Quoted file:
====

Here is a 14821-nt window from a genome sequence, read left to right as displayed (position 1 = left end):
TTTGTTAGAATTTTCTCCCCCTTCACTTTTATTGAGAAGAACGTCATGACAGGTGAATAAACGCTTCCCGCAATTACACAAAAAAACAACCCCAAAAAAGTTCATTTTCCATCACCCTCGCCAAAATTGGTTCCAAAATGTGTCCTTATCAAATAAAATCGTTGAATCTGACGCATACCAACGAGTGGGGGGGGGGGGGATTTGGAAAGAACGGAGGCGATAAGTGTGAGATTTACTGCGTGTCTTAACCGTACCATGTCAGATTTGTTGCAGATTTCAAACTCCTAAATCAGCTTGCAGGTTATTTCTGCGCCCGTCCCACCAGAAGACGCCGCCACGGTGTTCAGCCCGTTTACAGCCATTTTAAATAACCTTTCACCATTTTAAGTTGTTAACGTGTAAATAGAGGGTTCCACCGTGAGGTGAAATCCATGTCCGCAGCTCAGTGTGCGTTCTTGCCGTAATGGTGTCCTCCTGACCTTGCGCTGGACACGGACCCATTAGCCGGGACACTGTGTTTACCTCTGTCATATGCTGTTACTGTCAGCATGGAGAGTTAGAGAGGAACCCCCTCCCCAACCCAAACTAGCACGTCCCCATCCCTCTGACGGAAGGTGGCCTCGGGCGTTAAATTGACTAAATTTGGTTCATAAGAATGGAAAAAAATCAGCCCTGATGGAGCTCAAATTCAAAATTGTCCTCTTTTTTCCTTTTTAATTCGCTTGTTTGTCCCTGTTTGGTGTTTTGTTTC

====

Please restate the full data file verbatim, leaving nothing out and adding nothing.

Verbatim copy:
Here is a 14821-nt window from a genome sequence, read left to right as displayed (position 1 = left end):
TTTGTTAGAATTTTCTCCCCCTTCACTTTTATTGAGAAGAACGTCATGACAGGTGAATAAACGCTTCCCGCAATTACACAAAAAAACAACCCCAAAAAAGTTCATTTTCCATCACCCTCGCCAAAATTGGTTCCAAAATGTGTCCTTATCAAATAAAATCGTTGAATCTGACGCATACCAACGAGTGGGGGGGGGGGGGATTTGGAAAGAACGGAGGCGATAAGTGTGAGATTTACTGCGTGTCTTAACCGTACCATGTCAGATTTGTTGCAGATTTCAAACTCCTAAATCAGCTTGCAGGTTATTTCTGCGCCCGTCCCACCAGAAGACGCCGCCACGGTGTTCAGCCCGTTTACAGCCATTTTAAATAACCTTTCACCATTTTAAGTTGTTAACGTGTAAATAGAGGGTTCCACCGTGAGGTGAAATCCATGTCCGCAGCTCAGTGTGCGTTCTTGCCGTAATGGTGTCCTCCTGACCTTGCGCTGGACACGGACCCATTAGCCGGGACACTGTGTTTACCTCTGTCATATGCTGTTACTGTCAGCATGGAGAGTTAGAGAGGAACCCCCTCCCCAACCCAAACTAGCACGTCCCCATCCCTCTGACGGAAGGTGGCCTCGGGCGTTAAATTGACTAAATTTGGTTCATAAGAATGGAAAAAAATCAGCCCTGATGGAGCTCAAATTCAAAATTGTCCTCTTTTTTCCTTTTTAATTCGCTTGTTTGTCCCTGTTTGGTGTTTTGTTTC